Updated on 09/17/2011 10:53PM

Not quite ready for prime time

Del Mar's infield video board in 2004 (above), minus the drawing of a whale that was still visible Monday.

DEL MAR, Calif. - The Del Mar Thoroughbred Club opens its 66th season on Wednesday, with a rich new turf course and a sudden, somewhat surprising reputation as the solid, conservative citizen in the turbulent climate of California racetrack operation.

This is the same Del Mar that began life as a glorious ego trip for a pack of show biz insiders, led by Bing Crosby and Pat O'Brien, who bailed out after less than 10 years. It's the same Del Mar that underwent no less than five major management changes in a 25-year period, between 1945 and 1970, earning the nickname "Capital Gains Downs" in the process.

The Del Mar of 40 years ago was barely a blip on the national radar. Major stables and big-time riders headed East after the Hollywood Park meet to Arlington Park or Saratoga, where the real prize money lived, rather than scramble for Del Mar's distribution of about $33,000 a day.

Attendance figures were small time as well. The average turnout for the 42-day Del Mar season of 1965 was 11,435, a respectable figure by contemporary standards, but barely a third of the numbers posted back then by Aqueduct, Santa Anita, and Hollywood Park. Eastern and Midwestern tracks with bigger crowds than Del Mar included Ak-Sar-Ben, Hazel Park, Atlantic City, and Suffolk Downs, which would not have been so hard to swallow except for the fact that Del Mar also was being outdrawn by the Pomona Fair and Agua Caliente, just across the Mexican border.

For the last 25 years, the DMTC has held the operating lease, restoring a measure of stability to the management side of the equation. Still, Del Mar was usually considered the goofy uncle with the beach house, an unapologetic surfer dude who refused to act his age.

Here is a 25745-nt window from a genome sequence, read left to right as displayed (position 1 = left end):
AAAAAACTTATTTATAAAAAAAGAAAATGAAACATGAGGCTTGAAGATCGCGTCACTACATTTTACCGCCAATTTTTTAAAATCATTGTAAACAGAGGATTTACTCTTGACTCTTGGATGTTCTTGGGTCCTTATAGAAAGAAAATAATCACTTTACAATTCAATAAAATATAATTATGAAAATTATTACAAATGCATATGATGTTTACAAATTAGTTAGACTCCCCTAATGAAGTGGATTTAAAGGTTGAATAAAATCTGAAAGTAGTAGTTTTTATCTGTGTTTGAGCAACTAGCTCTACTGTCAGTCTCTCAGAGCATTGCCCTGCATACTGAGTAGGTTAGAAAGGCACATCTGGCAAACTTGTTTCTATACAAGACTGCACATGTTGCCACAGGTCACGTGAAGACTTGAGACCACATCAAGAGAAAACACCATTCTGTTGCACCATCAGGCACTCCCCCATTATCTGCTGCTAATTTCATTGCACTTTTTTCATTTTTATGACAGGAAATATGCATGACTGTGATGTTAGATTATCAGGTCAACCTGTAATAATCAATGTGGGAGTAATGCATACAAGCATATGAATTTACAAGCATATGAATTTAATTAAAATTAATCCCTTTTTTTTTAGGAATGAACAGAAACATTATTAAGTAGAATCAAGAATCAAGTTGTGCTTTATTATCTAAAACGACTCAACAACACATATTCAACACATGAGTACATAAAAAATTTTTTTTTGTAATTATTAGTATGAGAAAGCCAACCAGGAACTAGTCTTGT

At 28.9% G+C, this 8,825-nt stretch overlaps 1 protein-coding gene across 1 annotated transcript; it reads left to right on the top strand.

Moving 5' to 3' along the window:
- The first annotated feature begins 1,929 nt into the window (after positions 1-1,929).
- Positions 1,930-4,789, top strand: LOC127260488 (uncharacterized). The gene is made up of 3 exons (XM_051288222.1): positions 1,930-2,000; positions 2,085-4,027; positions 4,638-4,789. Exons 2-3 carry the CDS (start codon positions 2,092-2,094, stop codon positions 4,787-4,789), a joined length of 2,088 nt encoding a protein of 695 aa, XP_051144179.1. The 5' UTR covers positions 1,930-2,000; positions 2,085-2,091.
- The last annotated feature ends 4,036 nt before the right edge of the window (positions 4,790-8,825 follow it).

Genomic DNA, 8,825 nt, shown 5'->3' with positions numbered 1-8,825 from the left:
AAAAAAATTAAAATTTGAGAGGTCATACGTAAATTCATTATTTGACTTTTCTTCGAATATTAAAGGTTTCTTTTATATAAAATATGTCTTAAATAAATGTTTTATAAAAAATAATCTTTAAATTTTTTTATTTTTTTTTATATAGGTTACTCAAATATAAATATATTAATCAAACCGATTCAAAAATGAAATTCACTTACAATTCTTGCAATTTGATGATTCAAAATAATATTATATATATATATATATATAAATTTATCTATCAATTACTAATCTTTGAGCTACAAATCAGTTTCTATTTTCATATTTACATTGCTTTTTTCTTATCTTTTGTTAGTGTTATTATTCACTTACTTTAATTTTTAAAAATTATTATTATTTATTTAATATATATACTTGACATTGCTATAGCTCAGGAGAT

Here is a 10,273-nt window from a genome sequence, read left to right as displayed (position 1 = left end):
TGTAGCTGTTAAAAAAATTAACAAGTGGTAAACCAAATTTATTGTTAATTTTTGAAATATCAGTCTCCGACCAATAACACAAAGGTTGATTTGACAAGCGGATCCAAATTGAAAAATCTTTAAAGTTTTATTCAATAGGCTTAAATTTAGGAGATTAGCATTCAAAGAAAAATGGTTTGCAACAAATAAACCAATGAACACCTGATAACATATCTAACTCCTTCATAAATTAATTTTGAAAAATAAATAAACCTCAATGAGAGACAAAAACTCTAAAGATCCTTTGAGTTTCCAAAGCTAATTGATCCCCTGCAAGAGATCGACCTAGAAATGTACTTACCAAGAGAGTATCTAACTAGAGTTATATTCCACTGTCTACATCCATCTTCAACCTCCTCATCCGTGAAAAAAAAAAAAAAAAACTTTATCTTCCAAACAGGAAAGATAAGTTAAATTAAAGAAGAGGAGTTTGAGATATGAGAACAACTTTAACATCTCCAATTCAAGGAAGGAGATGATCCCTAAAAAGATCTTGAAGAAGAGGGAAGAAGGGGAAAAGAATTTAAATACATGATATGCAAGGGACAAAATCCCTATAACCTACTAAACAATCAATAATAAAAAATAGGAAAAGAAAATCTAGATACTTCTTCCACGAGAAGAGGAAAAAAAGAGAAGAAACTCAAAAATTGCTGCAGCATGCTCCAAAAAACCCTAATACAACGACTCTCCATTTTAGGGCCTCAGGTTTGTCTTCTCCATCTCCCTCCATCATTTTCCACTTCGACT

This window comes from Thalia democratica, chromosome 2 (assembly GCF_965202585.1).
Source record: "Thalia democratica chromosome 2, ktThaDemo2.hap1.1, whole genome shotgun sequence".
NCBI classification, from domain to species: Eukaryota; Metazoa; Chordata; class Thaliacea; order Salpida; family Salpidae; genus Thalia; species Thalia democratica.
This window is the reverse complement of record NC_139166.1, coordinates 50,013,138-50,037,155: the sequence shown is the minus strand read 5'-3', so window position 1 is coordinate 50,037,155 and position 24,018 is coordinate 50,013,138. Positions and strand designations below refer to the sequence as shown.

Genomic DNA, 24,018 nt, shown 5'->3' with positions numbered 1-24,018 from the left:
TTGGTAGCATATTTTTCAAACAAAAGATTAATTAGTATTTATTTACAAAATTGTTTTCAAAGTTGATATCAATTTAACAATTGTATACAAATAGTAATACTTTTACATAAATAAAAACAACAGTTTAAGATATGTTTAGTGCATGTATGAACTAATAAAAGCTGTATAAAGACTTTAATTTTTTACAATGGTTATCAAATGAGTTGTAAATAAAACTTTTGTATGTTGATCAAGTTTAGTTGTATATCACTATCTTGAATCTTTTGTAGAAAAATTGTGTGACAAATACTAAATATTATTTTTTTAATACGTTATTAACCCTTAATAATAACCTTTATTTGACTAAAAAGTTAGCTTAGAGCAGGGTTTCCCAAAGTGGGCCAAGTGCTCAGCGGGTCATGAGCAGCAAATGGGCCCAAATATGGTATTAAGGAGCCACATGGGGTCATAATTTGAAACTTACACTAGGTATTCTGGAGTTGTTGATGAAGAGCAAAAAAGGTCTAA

That began to change with the advent of the $1 million Pacific Classic in 1990, the completion of a new grandstand in 1993, and the aggressive marketing of a simulcast signal that handled an average of $10.5 million a day during the 2004 meet. With the future of recently sold Hollywood Park in doubt, coupled with the bleeding-red ledger of the Magna regime at Santa Anita and a Los Alamitos Thoroughbred proposal in the air, Del Mar finds itself in a position to spread its wings into a longer meet, a split season, or some variation on the expansion theme.

Such issues weigh heavily on the mind of Del Mar president Joe Harper, whose community presence and longtime resident status has helped give his track the feel of a locally owned and operated business. Unfortunately for Harper, the big picture has to wait while he concerns himself with the devilish details of opening a racing meet after 45 weeks of relative inactivity.

"I would feel a lot better if more than two of our 20 elevators worked," Harper said Monday morning as the clocked ticked toward the magic hour of 11:30 a.m. Wednesday, when the grandstand gates would be opened to Del Mar's frenzied, opening-day crowd.

As he spoke, Harper was standing in one of the backstretch guinea stands, gazing off in the general direction of the quarter pole, where the latest in the usual series of niggling problems had occurred. Just moments earlier, during the final surface renovation of the morning, a tractor driver had veered off line and crashed through five support poles on the inside rail of the main track. According to one observer, pieces of the protective plastic cover were "flying around like shrapnel" before the driver could correct his course. The estimate for repair was three hours.

"I guess it could have been worse," Harper said with a sigh. "It could have happened before the first race opening day, or he could have gone right through the rail and torn up a section of the new turf course, or headed through the infield, or . . . I've got to stop thinking about it."

Believe it or not, there were trainers who wanted to go ahead and exercise horses anyway, bless their single-minded souls. Then there were those like Chris Paasch, who improvised by taking his last horse of the morning to the amphitheater paddock for a brisk round-and-round over the wood chip oval of the walking ring. Where there's a will . . .

"Have you seen the whale?" Harper added, trying to forget about the rail for a moment. "Yes, we now have a whale, painted by a guy during the fair. You've got to really hunt for it. He only put it where everybody looks."

Whales, it should be noted, are not part of the DMTC logo. But there it was, large as life, "swimming" right through the giant infield video board, pretty much where everybody looks.

Such leftover souvenirs from the Del Mar Fair are not unusual (just not so large) and part of the price the Del Mar Thoroughbred Club pays as leaseholders. Despite its successful business profile and growing reputation, the racetrack is not entirely master of its own destiny.

But compared to damaged rails and flaky elevators, a piece of aquatic grafitti can wait in line. As Harper noted, "We might just have to go with it. I hope we have a whale of a meet. I just wish it didn't rhyme with rail."